This page tries to describe in reasonable detail what processing is done, how it is done, and what are the assumptions. It should enable advanced users and developers to review correctness and understand the underlying code. Any and all feedback or discussion on this description or the underlying code is welcomed on the developers list firstname.lastname@example.org ( Overview and options )
Before anything else, I want to elaborate on gamma on which I believe a lot of confusion is existing.
When an image is gamma encoded, a mathematical relation is applied such that the encoded values are not linear proportional to the intensity of the captured light. Rather the encoding is such that in the most simple case EncodedValue = pow(LinearValue,1/2.2). (the precise function is dependent on system and environment but let's skip for the moment that detail).
In fact there are two reasons for doing so. The first one is nowadays probably the most important. Let's assume LinearValue is ranging from 0 to 100%. Then we get following encoded values :
What you see is that the first 50% of linear values do use 73% of the available encoded values (f.i. 186 steps of 256 in a 8 bit system). This way much more detail (smaller steps) is kept in the low luminance areas then in the high luminance areas. Like much of our senses, the eye is heavily non-linear and is by far not as sensible in the high luminance areas as it is in the low luminance areas. This way we have an encoding that makes optimum use of the available encoding steps while our eye does not see the 'deceit'.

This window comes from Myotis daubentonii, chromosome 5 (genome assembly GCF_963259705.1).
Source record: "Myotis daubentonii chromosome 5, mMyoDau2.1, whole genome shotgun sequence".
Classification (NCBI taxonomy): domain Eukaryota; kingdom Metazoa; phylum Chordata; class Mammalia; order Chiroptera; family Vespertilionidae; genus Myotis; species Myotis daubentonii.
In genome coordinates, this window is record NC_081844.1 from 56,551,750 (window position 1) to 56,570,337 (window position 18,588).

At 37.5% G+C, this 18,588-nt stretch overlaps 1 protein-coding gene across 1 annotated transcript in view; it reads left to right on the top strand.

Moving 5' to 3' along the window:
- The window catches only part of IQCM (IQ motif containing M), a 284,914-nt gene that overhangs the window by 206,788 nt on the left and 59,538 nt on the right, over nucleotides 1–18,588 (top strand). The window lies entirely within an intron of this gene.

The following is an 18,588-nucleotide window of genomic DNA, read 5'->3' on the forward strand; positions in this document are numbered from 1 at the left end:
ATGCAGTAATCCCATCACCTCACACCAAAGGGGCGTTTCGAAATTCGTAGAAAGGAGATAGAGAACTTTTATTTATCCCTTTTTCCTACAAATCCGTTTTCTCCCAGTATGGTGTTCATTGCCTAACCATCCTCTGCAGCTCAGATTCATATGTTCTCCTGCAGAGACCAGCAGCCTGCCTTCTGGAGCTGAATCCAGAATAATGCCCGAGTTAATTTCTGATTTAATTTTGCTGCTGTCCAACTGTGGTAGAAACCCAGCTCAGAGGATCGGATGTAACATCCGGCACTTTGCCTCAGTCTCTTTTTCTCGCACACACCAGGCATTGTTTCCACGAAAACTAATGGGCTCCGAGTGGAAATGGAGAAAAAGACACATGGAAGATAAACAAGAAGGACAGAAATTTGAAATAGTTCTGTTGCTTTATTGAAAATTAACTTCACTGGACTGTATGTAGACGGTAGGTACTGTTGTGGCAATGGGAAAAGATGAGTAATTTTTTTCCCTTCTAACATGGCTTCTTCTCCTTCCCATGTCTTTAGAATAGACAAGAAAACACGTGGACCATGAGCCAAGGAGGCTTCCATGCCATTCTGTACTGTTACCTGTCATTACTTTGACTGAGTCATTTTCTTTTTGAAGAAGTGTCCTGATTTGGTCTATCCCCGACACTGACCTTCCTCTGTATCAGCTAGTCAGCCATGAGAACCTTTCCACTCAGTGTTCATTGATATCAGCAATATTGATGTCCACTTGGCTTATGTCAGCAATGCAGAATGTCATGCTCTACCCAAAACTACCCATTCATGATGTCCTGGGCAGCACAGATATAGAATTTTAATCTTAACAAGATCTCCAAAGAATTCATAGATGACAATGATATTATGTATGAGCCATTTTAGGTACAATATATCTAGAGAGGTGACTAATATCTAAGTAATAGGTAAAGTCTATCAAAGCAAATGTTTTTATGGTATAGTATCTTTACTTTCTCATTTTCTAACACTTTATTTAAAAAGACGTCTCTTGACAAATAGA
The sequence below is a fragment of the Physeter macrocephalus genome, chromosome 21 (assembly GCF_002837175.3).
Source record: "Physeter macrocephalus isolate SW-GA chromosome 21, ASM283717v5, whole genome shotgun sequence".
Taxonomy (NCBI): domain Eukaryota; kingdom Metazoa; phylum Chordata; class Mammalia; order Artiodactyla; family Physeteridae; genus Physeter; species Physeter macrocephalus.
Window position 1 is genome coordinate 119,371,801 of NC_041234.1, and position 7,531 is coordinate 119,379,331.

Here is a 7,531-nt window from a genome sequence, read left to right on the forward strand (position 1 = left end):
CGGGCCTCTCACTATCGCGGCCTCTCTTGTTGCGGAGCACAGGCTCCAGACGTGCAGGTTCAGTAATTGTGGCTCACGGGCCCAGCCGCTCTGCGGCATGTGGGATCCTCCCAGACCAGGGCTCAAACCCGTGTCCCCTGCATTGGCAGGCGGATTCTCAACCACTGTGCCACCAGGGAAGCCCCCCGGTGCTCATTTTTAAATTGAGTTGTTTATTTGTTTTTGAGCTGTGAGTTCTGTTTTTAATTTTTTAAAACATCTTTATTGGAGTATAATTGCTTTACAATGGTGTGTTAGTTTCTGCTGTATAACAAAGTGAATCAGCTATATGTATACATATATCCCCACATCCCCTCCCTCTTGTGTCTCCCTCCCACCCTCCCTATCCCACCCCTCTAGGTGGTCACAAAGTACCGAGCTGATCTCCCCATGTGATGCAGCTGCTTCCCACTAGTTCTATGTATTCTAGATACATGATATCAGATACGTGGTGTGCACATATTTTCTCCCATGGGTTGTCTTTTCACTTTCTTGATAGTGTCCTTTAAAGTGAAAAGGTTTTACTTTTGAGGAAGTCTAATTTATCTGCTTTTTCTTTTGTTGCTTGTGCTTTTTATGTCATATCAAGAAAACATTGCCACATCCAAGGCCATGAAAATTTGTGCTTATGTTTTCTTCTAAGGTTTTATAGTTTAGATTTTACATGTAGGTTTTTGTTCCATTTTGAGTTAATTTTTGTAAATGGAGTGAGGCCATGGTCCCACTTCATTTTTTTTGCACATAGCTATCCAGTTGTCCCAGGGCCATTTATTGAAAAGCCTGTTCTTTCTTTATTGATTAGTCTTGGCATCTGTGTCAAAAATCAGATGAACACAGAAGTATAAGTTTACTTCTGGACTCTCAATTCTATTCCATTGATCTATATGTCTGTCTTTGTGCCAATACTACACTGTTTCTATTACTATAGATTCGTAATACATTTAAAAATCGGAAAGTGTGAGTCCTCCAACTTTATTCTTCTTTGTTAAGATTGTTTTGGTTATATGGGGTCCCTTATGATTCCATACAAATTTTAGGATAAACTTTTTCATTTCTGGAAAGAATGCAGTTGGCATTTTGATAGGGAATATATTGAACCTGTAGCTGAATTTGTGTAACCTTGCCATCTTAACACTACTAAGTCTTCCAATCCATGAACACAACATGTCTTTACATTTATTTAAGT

A second reason for this encoding (and becoming less important) is
coming from CRT and TV technology. It happens that a CRT is not
responding linear neither. The output light is about proportional
to pow(AppliedVoltage,2.2). So if our image is now encoded with a
gamma of 2.2 the two transformations cancel out :
LightOfCRT = pow(EncodedImage,2.2) = pow(pow(LinearLight,1/2.2),2.2) = LinearLight !
Nearly all image processing algorithms are linear and are assuming that the underlying representations are linear. When an image would be gamma-encoded as above, the algorithm gives wrong results.
However, when linear encoding is done, more bits are needed to keep the same 'accuracy' (technically spoken : Signal to Noise Ratio, SNR). Suppose for instance that you have a gamma encoded 8 bit system. Then the encoded value 1/256 corresponds to pow(1/256,2.2) = 5.034e-6. So that's the first fine step representable. When linear encoded, all steps would be equal to 1/256 = 3906e-6, so it is about 1000 times less precise. To obtain the same precision, a number of encoded values of 1/5.034e-6 = 198668 is needed. This would need 18 bits. Let's see however in some more detail to the first encoding steps of a gamma encoded 8 bit system :
|Encoded value||Linear Value||Step||Needed Values||Needed bits|
One can learn from the table that except for the very first quantization step the same precision (SNR) is reached with 16 bits or less as in a gamma encoded 8 bit representation. It is generally accepted that operations in a 16 bit linear encoded representation give sufficient precision.